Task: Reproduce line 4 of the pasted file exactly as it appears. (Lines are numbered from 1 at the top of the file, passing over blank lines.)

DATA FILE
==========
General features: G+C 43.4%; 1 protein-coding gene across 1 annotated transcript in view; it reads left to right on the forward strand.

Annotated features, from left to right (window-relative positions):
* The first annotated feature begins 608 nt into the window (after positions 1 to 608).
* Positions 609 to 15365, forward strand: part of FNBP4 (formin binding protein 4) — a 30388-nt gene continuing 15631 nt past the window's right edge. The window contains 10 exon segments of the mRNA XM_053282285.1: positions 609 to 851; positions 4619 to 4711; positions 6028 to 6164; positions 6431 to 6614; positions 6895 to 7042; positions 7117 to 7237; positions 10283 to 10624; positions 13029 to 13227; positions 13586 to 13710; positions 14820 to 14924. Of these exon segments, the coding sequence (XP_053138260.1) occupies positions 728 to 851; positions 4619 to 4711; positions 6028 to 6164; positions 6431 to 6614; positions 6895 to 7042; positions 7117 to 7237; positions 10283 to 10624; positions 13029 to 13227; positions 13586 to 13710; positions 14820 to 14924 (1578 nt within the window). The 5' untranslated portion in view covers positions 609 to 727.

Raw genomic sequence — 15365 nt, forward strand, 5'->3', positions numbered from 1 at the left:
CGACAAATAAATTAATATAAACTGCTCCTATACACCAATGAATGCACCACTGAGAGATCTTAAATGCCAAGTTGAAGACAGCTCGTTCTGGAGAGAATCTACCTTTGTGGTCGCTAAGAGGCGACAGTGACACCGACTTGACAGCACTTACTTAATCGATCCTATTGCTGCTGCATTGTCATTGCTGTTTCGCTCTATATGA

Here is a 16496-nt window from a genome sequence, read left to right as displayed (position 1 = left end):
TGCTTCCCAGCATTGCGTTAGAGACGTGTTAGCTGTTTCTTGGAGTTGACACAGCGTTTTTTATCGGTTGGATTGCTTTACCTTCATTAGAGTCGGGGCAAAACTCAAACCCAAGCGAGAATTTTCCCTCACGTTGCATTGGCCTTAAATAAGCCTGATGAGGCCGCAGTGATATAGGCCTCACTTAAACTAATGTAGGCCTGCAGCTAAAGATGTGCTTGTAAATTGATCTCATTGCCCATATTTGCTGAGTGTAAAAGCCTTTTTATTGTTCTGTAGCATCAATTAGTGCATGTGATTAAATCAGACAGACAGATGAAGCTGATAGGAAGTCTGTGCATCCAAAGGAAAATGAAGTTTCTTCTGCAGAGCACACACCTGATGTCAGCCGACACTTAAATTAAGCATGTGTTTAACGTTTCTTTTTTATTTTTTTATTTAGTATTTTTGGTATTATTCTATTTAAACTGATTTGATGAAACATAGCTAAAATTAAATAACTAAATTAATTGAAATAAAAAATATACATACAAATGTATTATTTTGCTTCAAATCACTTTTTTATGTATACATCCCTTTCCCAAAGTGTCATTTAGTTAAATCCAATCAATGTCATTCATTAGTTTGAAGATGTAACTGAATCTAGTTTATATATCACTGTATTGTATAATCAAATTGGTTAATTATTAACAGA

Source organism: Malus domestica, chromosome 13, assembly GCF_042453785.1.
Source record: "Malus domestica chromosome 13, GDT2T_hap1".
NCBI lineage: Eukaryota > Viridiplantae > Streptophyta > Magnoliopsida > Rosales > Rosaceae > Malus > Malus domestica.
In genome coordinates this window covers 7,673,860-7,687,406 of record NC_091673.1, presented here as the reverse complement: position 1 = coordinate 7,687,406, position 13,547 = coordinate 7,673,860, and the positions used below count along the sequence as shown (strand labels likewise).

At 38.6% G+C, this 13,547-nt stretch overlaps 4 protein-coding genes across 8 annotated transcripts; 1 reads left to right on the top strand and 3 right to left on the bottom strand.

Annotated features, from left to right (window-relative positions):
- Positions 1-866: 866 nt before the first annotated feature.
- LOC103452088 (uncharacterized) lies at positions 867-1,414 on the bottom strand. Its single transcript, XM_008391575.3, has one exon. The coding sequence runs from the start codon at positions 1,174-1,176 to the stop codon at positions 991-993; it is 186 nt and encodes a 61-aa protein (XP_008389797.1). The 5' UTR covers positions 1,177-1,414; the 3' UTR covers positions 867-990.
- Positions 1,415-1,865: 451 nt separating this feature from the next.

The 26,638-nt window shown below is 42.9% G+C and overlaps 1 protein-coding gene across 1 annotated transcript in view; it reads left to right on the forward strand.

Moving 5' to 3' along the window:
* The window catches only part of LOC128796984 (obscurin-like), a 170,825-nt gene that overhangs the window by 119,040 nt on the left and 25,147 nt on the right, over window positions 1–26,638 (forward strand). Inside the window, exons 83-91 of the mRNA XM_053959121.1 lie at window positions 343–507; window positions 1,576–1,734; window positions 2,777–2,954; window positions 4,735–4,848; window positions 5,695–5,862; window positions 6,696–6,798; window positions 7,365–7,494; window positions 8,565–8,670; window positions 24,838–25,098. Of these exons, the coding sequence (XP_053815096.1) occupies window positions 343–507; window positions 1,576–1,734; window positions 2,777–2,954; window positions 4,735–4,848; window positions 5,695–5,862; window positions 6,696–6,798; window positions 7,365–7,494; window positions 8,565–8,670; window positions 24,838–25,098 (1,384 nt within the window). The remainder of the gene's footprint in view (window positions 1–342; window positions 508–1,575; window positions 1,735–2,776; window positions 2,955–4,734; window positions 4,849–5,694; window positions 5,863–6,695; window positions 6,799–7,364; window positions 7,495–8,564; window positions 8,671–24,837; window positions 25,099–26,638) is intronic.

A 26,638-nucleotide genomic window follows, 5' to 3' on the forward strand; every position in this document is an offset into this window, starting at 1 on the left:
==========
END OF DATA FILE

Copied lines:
* Positions 609 to 15365, forward strand: part of FNBP4 (formin binding protein 4) — a 30388-nt gene continuing 15631 nt past the window's right edge. The window contains 10 exon segments of the mRNA XM_053282285.1: positions 609 to 851; positions 4619 to 4711; positions 6028 to 6164; positions 6431 to 6614; positions 6895 to 7042; positions 7117 to 7237; positions 10283 to 10624; positions 13029 to 13227; positions 13586 to 13710; positions 14820 to 14924. Of these exon segments, the coding sequence (XP_053138260.1) occupies positions 728 to 851; positions 4619 to 4711; positions 6028 to 6164; positions 6431 to 6614; positions 6895 to 7042; positions 7117 to 7237; positions 10283 to 10624; positions 13029 to 13227; positions 13586 to 13710; positions 14820 to 14924 (1578 nt within the window). The 5' untranslated portion in view covers positions 609 to 727.